‘Dune’ Has Opened in 17 Countries — Why Is Domestic Five Weeks Later?

“Dune” has competition among the most eagerly awaited titles opening the rest of the year and most likely won’t be the highest grossing of the group. But the intensity of interest is at or above anything else ahead.

Denis Villeneuve’s adaptation (or first part of a projected two-part film) had its North American premiere last weekend at the Toronto International Film Festival. But only a select few were among the initial viewers of the Warner Bros. film, to be joined by another small number who will be able to see it at its U.S. premiere at the New York Film Festival October 7 and 8.

Initial results from France, Germany, Russia, Italy, and elsewhere through Thursday are positive, with France the best at a reported $2.5 million from shows starting Tuesday night. The weekend total will be needed to fully assess, but this seems decent or better for a mid-September release.

Why the five-week delay for U.S./Canada ticket buyers? Whether it was the smart choice remains to be seen (if it makes any difference at all). But based on past practice and results, some or all of these could be among the logical reasons:

The European festival showings dictated immediate release

The premiere at Venice, followed by Deauville in France, gave “Dune” major European publicity, similar to how Cannes premieres boost studio films there. It is normal whenever possible to open right after. This sort of splash makes the spillover impact of North American play, often a boost for top films, less important.

The gamble here includes strong initial results. If they happen, they whet the appetite where not open. If not great, or the film falls off quickly, that would also be reported.

It is common for many high-end releases to open outside of North America. Though the five weeks here is unusually long, as recently as last spring “F9” (Universal) open overseas four weeks before its domestic play. This had no discernible impact on its North American gross.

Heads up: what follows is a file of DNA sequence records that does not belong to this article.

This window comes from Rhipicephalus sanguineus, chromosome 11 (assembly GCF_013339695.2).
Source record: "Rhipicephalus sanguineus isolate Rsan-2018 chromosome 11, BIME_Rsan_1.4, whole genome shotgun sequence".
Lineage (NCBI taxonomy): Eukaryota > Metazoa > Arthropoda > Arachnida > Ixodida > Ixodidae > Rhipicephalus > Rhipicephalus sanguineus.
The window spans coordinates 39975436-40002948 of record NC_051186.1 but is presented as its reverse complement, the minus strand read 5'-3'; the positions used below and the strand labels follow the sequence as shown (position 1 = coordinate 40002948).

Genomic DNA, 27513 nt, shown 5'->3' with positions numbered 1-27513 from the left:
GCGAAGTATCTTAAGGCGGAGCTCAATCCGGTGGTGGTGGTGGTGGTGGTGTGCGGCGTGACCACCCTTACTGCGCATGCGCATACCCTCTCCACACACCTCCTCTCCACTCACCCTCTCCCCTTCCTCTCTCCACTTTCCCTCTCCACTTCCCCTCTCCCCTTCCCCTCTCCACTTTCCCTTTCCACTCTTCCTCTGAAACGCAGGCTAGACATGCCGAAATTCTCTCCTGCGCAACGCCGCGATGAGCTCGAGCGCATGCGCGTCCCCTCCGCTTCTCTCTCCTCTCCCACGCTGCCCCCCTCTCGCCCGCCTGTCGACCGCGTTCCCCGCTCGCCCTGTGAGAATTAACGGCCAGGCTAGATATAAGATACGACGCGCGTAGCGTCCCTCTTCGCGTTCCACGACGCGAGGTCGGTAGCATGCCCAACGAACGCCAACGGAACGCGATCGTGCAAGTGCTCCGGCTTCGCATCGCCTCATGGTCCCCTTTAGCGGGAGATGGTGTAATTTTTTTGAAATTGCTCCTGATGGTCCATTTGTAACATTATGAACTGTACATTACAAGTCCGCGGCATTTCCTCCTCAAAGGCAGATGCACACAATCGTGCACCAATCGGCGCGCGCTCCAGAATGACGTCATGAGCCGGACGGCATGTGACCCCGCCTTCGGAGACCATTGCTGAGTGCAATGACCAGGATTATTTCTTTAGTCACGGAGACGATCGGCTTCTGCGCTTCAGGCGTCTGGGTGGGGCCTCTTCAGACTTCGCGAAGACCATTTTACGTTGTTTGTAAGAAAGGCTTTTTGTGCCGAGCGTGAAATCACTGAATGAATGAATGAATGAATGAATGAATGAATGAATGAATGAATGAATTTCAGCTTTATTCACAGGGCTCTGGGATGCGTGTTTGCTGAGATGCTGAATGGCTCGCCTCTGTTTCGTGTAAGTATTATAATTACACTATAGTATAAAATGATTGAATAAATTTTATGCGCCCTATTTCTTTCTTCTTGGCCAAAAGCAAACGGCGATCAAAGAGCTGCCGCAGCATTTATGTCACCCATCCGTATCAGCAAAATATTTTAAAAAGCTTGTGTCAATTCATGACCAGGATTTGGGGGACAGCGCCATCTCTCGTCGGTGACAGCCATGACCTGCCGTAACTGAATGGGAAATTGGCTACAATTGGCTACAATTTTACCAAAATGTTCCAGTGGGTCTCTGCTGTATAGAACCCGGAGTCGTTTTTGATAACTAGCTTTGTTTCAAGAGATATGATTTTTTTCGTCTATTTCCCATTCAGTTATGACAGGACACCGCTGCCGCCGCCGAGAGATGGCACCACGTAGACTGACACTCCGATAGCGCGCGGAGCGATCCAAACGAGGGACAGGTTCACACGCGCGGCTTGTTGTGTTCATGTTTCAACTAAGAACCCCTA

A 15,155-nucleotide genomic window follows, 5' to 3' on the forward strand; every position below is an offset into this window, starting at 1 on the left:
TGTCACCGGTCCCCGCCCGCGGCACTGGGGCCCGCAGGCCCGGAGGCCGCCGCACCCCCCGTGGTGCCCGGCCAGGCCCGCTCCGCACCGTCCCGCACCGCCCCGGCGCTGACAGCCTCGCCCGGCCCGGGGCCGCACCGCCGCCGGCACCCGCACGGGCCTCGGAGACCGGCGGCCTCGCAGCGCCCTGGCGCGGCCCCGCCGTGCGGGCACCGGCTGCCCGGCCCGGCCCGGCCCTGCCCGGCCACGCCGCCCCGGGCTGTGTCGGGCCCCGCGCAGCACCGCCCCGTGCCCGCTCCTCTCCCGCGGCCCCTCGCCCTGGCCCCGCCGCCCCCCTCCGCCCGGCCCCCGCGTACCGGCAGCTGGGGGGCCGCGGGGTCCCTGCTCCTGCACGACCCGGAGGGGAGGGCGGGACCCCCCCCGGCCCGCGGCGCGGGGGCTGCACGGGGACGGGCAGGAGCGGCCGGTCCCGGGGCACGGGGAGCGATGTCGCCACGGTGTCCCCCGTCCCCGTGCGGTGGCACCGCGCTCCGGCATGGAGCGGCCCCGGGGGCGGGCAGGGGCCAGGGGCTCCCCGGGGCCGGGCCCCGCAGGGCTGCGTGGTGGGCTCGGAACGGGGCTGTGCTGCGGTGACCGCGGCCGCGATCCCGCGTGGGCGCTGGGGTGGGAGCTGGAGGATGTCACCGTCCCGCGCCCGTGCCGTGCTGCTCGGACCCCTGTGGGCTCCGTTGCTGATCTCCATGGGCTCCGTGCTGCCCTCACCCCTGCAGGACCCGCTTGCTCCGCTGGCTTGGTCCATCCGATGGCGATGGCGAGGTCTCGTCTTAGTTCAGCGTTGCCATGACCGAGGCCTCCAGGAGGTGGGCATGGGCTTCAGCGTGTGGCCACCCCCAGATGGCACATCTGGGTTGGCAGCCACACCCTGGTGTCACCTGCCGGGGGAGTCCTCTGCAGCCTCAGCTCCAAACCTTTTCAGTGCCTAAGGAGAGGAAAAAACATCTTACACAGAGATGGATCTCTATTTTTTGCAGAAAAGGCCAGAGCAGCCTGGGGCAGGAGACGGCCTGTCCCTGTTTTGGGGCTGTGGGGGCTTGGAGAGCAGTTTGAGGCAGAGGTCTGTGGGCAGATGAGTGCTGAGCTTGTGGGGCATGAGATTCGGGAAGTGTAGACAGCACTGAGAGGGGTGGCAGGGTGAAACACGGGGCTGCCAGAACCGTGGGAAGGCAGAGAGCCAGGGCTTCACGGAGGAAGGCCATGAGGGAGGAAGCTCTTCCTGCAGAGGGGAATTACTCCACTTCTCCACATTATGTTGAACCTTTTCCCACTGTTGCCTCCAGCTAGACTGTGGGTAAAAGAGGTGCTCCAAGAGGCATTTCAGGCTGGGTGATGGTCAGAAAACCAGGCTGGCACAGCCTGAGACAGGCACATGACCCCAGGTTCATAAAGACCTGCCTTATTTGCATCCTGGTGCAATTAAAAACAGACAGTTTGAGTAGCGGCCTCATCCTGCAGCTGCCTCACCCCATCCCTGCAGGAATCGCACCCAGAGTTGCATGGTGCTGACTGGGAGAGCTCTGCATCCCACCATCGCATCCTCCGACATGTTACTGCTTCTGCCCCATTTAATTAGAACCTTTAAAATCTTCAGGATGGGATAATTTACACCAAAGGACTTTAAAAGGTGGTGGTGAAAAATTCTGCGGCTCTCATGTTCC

HBO Max play and piracy a concern

For a film with this level of high-end interest, streaming wide as will happen when the U.S. opens on HBO Max is a risk for other territories too. Delaying the domestic showing means most of the play worldwide (except perhaps China, if it plays there at all) will be completed before this becomes a risk.


“Dune”

The New York Festival date conflicted with an earlier release

The New York event, one of the most rarefied and selective festivals in the world, is a terrific showcase for “Dune.” But its dates this year fell after the best time for European release. It will play on October 7 and 8.

New York plays far fewer high-end, wider-interest Oscar contenders. Thus, those that are showcased get more elevation. The showings will likely engender major media coverage. Covid travel limitations have resulted in limited appearances of the film’s principal players. Figure they will be out in force in New York.

The next best date to open after this is October 22

The New York showings could have been shifted slightly earlier to allow an immediate October 8 opening. But that was inconceivable.

Why? Because “No Time to Die” opens then. And apart from the absurdity of trying to go the same date in terms of audience competition, the problem is bigger than that.

“Dune” is expected to play on most premium presentation screens when it plays. But “No Time to Die” already has these for two weeks. By October 22, “Dune” can claim them. Apart from enhancing sales with the higher-priced tickets, providing the maximum contrast between home play and what theaters offer is particularly sensitive here.

October maximizes awards chances more than earlier months

Over the last decade, “The Joker,” “A Star Is Born,” “The Martian,” and “Gravity,” all from Warner Bros., became significant Oscar contenders. All were released in October, all grossed over $200 million.

During the same period, no September release with this combination of high-end expense and popular appeal has factored into the race. It is hardly surprising that Warner Bros. prefers to stick with successful past models.

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